Black bear activity is still high out there in the Adirondacks, so take the proper precautions when hiking or camping this weekend – here’s what else you need to know before heading out.
Fire danger has gone down from moderate last week to low this week. It is still vitally important to never leave campfires unattended – make sure they are out completely, and that all wood, coals, embers, and ash are cool.
In the High Peaks Wilderness, two Slant Rock Tent Sites will be closed on Sunday, July 31st, and also on Tuesday, August 2nd. Volunteers and a crew from the Student Conservation Association are constructing campsite pads.
Black Bear Activity: Black bears are still more active than normal. Here’s what you can do to stay safe:
- Use bear-resistant canisters when camping overnight. They are required in the Eastern High Peaks, but are highly recommended throughout the entire Adirondack Region.
- Store all your food, toiletries, and garbage in these canisters or a bear hang.
- Bears are most active in the evening. Cook, eat, and clean up before dusk.
Weather: Be prepared for warm and hot weather. Wear loose, non-cotton clothing, and bring a hat, sunglasses, and sunscreen with you. Carry and drink water often. Check the weather before leaving, and remember it will be cooler at the summits.
Water Levels: Water levels are still below average in most rivers and streams. Low water crossings and drainages can be easily crossed. Water levels do rise quickly during and immediately following rain.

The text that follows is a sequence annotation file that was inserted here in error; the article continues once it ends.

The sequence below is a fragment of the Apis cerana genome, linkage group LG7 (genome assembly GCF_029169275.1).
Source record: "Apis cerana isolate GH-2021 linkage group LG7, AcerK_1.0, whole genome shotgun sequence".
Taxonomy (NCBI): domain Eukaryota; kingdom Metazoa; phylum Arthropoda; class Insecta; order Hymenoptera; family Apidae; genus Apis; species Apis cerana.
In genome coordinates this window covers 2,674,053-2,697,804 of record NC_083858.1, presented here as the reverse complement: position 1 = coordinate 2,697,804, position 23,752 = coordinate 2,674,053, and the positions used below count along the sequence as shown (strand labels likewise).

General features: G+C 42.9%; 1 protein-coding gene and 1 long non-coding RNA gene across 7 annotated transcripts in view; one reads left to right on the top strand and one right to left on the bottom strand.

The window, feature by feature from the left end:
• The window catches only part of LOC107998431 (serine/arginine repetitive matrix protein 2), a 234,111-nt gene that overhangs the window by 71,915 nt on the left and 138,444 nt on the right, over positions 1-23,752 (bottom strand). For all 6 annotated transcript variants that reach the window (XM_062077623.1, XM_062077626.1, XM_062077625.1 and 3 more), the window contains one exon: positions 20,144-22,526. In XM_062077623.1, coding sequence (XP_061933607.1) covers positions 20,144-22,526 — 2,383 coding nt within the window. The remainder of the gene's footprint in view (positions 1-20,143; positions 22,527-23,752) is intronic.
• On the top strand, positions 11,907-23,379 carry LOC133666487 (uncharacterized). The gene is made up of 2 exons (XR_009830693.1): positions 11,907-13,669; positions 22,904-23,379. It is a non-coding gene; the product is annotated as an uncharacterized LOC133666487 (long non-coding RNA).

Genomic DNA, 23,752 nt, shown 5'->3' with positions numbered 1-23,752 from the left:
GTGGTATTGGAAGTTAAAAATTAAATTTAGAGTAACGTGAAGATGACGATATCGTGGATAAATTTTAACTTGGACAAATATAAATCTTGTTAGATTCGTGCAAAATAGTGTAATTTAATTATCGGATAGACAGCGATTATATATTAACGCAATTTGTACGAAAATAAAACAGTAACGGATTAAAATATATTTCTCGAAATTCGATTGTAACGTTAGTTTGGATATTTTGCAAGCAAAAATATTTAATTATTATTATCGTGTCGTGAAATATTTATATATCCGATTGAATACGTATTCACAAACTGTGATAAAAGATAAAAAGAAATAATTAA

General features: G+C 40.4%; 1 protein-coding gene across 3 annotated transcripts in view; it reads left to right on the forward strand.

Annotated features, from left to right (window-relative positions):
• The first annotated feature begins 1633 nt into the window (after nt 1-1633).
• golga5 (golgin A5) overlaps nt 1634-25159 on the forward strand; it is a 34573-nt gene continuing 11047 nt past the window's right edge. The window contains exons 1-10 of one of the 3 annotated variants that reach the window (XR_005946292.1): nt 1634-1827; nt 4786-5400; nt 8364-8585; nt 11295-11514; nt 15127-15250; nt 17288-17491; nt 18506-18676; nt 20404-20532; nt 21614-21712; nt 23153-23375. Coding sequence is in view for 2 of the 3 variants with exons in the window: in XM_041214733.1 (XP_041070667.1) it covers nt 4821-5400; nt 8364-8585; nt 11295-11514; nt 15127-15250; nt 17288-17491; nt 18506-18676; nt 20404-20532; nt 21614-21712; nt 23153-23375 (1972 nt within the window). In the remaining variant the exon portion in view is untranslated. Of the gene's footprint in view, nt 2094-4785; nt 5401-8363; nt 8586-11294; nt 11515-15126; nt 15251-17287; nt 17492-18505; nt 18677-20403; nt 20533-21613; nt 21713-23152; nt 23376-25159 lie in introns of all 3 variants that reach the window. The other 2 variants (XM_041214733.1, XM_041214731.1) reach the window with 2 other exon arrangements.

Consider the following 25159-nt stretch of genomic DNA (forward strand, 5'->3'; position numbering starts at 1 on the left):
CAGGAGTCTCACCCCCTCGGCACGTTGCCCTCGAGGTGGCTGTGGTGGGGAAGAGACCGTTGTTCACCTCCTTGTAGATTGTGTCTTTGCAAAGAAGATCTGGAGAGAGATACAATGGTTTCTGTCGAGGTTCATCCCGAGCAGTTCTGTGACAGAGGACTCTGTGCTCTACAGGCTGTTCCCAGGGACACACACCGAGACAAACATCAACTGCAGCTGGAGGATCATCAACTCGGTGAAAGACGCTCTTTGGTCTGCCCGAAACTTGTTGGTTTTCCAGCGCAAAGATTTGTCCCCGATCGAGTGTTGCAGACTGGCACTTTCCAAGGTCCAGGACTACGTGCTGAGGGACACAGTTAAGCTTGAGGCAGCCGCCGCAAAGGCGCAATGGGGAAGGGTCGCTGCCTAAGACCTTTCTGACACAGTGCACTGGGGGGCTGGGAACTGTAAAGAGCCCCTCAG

Biting Insects: The deer flies are out in force! Mosquitoes, biting midges (no-see-ums) and deer flies are still out there. Minimize the likelihood of being bit by doing the following:
- Wear light colored, long-sleeved shirts and long pants
- Tuck shirts into pants, button or rubber band sleeves at the wrists, and tuck the bottom of pant legs into socks
- Pack a head net to wear when insects are thick
- Use insect repellent with DEET
Thunderstorms: Should there be a thunderstorm, avoid summits and other open areas. Avoid being on the water. Immediately move to lower elevations, head to shore, or otherwise seek shelter at the first sound of thunder. Find a low spot away from tall trees. Crouch down near shorter trees, but away from the tree trunks.
Wood Burning Stoves: The use of wood burning stoves is prohibited in the Eastern High Peaks. The ban on campfires applies to any type of use of wood as fuel.